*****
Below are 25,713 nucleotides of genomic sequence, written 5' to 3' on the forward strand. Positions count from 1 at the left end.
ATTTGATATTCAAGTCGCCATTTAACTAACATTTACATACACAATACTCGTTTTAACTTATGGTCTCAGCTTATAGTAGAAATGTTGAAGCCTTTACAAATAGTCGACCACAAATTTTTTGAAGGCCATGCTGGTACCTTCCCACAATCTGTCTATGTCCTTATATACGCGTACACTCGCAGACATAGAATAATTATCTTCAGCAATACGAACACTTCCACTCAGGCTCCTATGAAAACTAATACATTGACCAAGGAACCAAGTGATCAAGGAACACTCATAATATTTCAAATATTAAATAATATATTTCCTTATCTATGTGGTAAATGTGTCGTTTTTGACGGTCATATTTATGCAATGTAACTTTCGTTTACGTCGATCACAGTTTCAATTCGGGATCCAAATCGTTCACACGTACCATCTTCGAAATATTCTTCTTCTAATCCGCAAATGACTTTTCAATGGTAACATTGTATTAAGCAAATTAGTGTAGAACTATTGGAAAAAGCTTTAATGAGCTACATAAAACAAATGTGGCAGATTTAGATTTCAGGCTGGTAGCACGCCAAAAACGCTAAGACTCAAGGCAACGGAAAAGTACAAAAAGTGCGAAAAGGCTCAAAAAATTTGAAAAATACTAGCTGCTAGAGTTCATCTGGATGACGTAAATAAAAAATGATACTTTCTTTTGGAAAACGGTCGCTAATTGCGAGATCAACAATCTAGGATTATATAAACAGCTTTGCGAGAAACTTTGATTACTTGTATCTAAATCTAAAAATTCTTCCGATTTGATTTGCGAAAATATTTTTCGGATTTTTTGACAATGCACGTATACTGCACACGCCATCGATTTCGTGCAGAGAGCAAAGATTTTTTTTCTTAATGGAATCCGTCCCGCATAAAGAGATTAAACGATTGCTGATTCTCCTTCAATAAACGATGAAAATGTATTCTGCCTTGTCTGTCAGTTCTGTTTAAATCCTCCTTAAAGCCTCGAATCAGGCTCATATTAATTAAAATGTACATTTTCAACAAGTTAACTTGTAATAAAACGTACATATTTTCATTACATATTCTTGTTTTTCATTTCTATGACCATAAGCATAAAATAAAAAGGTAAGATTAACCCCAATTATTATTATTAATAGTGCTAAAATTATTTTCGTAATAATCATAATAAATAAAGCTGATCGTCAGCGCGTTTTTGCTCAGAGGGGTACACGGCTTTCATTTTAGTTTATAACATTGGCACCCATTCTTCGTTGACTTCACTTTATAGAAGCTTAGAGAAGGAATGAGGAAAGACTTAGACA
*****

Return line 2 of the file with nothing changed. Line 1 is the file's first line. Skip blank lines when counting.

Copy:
ATTTGATATTCAAGTCGCCATTTAACTAACATTTACATACACAATACTCGTTTTAACTTATGGTCTCAGCTTATAGTAGAAATGTTGAAGCCTTTACAAATAGTCGACCACAAATTTTTTGAAGGCCATGCTGGTACCTTCCCACAATCTGTCTATGTCCTTATATACGCGTACACTCGCAGACATAGAATAATTATCTTCAGCAATACGAACACTTCCACTCAGGCTCCTATGAAAACTAATACATTGACCAAGGAACCAAGTGATCAAGGAACACTCATAATATTTCAAATATTAAATAATATATTTCCTTATCTATGTGGTAAATGTGTCGTTTTTGACGGTCATATTTATGCAATGTAACTTTCGTTTACGTCGATCACAGTTTCAATTCGGGATCCAAATCGTTCACACGTACCATCTTCGAAATATTCTTCTTCTAATCCGCAAATGACTTTTCAATGGTAACATTGTATTAAGCAAATTAGTGTAGAACTATTGGAAAAAGCTTTAATGAGCTACATAAAACAAATGTGGCAGATTTAGATTTCAGGCTGGTAGCACGCCAAAAACGCTAAGACTCAAGGCAACGGAAAAGTACAAAAAGTGCGAAAAGGCTCAAAAAATTTGAAAAATACTAGCTGCTAGAGTTCATCTGGATGACGTAAATAAAAAATGATACTTTCTTTTGGAAAACGGTCGCTAATTGCGAGATCAACAATCTAGGATTATATAAACAGCTTTGCGAGAAACTTTGATTACTTGTATCTAAATCTAAAAATTCTTCCGATTTGATTTGCGAAAATATTTTTCGGATTTTTTGACAATGCACGTATACTGCACACGCCATCGATTTCGTGCAGAGAGCAAAGATTTTTTTTCTTAATGGAATCCGTCCCGCATAAAGAGATTAAACGATTGCTGATTCTCCTTCAATAAACGATGAAAATGTATTCTGCCTTGTCTGTCAGTTCTGTTTAAATCCTCCTTAAAGCCTCGAATCAGGCTCATATTAATTAAAATGTACATTTTCAACAAGTTAACTTGTAATAAAACGTACATATTTTCATTACATATTCTTGTTTTTCATTTCTATGACCATAAGCATAAAATAAAAAGGTAAGATTAACCCCAATTATTATTATTAATAGTGCTAAAATTATTTTCGTAATAATCATAATAAATAAAGCTGATCGTCAGCGCGTTTTTGCTCAGAGGGGTACACGGCTTTCATTTTAGTTTATAACATTGGCACCCATTCTTCGTTGACTTCACTTTATAGAAGCTTAGAGAAGGAATGAGGAAAGACTTAGACA